Twitter has delayed API changes another again, this time 'by a few days.'

Twitter has delayed API changes another again, this time ‘by a few days.’

Twitter has delayed the release of its premium API even more. According to a tweet found by AppleInsider, the business needs additional time to finish work on the revamp. “We will be postponing the introduction of our new API platform by a few days as part of our efforts to offer an ideal experience for the developer community,” Twitter said.

When Twitter initially announced that it would be closing down its free APIs, it said that access will be terminated on February 9th. It subsequently pushed back the cutoff date to February 13th without notice. Elon Musk hasn’t stated much about how paid access to Twitter’s APIs would function, save that the business will charge $100 per month and use “ID verification” to restrict bot abuse. The business also said that it intends to provide a free access tier that would enable “excellent” bots to tweet up to 1,500 times per month.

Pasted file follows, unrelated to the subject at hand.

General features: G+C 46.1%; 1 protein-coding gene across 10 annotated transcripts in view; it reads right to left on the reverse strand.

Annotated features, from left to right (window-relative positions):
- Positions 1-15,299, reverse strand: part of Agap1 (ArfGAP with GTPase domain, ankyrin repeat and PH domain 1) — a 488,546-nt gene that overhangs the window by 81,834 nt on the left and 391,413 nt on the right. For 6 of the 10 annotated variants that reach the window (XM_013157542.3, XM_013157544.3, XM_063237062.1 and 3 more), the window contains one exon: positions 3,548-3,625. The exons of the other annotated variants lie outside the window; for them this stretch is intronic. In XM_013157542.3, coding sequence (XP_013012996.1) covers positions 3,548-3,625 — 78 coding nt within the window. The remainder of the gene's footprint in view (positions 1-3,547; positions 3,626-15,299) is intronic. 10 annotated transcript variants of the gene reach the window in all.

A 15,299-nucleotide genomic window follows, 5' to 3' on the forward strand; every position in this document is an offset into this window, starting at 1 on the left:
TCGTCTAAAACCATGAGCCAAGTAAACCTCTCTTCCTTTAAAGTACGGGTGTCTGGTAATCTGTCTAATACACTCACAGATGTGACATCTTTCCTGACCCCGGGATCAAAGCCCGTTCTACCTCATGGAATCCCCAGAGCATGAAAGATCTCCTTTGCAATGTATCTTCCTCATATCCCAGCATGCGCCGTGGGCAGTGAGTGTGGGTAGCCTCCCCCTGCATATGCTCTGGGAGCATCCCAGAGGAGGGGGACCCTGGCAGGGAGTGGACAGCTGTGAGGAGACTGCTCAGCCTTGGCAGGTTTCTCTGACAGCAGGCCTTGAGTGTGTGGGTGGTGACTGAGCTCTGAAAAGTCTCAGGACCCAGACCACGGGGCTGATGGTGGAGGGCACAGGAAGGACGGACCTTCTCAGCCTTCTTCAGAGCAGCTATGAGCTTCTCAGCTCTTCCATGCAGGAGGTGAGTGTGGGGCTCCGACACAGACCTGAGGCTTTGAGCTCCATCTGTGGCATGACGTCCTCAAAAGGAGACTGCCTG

It’s worth mentioning that third-party clients and automated account builders aren’t the only ones that utilise Twitter’s APIs. The data generated by the platform is regularly used by researchers for a number of objectives. For example, in the aftermath of the recent 7.8-magnitude earthquake that killed at least 36,000 people in Turkey and Syria, members of the Turkish diaspora used tweets to create heatmaps showing where survivors could be found, with the intention of sharing their findings with rescue crews and aid organisations.

In a recent interview with Time, data scientists and rescue workers say Elon Musk’s cost-cutting initiatives, including repeated waves of layoffs since taking over the firm in October, had hindered their progress. The API modifications made by the corporation are likely to exacerbate the rescue attempt. “If the API goes down, the flow of data will cease, and people will have to depend only on slower modes of coordinating for rescue operations,” Sedat Kapanoglu, one of the project’s software programmers, told Time. “It has the potential to change people’s lives. It’s that critical.”